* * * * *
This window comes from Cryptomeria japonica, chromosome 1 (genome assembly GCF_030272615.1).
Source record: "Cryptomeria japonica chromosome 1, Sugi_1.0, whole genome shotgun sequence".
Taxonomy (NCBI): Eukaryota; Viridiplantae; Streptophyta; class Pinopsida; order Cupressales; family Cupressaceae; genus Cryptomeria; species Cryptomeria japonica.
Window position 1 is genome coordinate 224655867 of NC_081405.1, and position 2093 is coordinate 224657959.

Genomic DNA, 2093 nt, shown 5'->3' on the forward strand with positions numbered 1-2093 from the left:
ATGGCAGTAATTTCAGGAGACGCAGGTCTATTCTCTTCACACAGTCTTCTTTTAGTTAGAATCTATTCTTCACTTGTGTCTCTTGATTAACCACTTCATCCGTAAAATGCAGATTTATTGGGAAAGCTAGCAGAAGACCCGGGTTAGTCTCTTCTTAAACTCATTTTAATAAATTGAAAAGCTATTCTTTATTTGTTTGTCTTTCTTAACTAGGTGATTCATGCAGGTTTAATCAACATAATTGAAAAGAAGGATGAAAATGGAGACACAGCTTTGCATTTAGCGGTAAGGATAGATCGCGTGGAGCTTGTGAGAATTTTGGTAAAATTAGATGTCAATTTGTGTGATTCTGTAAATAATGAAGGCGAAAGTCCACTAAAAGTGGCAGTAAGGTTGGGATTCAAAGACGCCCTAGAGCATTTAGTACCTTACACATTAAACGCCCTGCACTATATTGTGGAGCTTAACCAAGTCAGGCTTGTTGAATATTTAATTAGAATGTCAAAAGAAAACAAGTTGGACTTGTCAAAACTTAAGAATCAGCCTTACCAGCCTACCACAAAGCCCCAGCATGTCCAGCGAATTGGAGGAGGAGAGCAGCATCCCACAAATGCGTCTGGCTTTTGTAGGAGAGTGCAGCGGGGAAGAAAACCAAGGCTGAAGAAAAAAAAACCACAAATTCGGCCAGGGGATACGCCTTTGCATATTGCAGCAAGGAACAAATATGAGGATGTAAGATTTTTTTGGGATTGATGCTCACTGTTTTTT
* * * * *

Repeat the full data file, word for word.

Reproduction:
This window comes from Cryptomeria japonica, chromosome 1 (genome assembly GCF_030272615.1).
Source record: "Cryptomeria japonica chromosome 1, Sugi_1.0, whole genome shotgun sequence".
Taxonomy (NCBI): Eukaryota; Viridiplantae; Streptophyta; class Pinopsida; order Cupressales; family Cupressaceae; genus Cryptomeria; species Cryptomeria japonica.
Window position 1 is genome coordinate 224655867 of NC_081405.1, and position 2093 is coordinate 224657959.

Genomic DNA, 2093 nt, shown 5'->3' on the forward strand with positions numbered 1-2093 from the left:
ATGGCAGTAATTTCAGGAGACGCAGGTCTATTCTCTTCACACAGTCTTCTTTTAGTTAGAATCTATTCTTCACTTGTGTCTCTTGATTAACCACTTCATCCGTAAAATGCAGATTTATTGGGAAAGCTAGCAGAAGACCCGGGTTAGTCTCTTCTTAAACTCATTTTAATAAATTGAAAAGCTATTCTTTATTTGTTTGTCTTTCTTAACTAGGTGATTCATGCAGGTTTAATCAACATAATTGAAAAGAAGGATGAAAATGGAGACACAGCTTTGCATTTAGCGGTAAGGATAGATCGCGTGGAGCTTGTGAGAATTTTGGTAAAATTAGATGTCAATTTGTGTGATTCTGTAAATAATGAAGGCGAAAGTCCACTAAAAGTGGCAGTAAGGTTGGGATTCAAAGACGCCCTAGAGCATTTAGTACCTTACACATTAAACGCCCTGCACTATATTGTGGAGCTTAACCAAGTCAGGCTTGTTGAATATTTAATTAGAATGTCAAAAGAAAACAAGTTGGACTTGTCAAAACTTAAGAATCAGCCTTACCAGCCTACCACAAAGCCCCAGCATGTCCAGCGAATTGGAGGAGGAGAGCAGCATCCCACAAATGCGTCTGGCTTTTGTAGGAGAGTGCAGCGGGGAAGAAAACCAAGGCTGAAGAAAAAAAAACCACAAATTCGGCCAGGGGATACGCCTTTGCATATTGCAGCAAGGAACAAATATGAGGATGTAAGATTTTTTTGGGATTGATGCTCACTGTTTTTT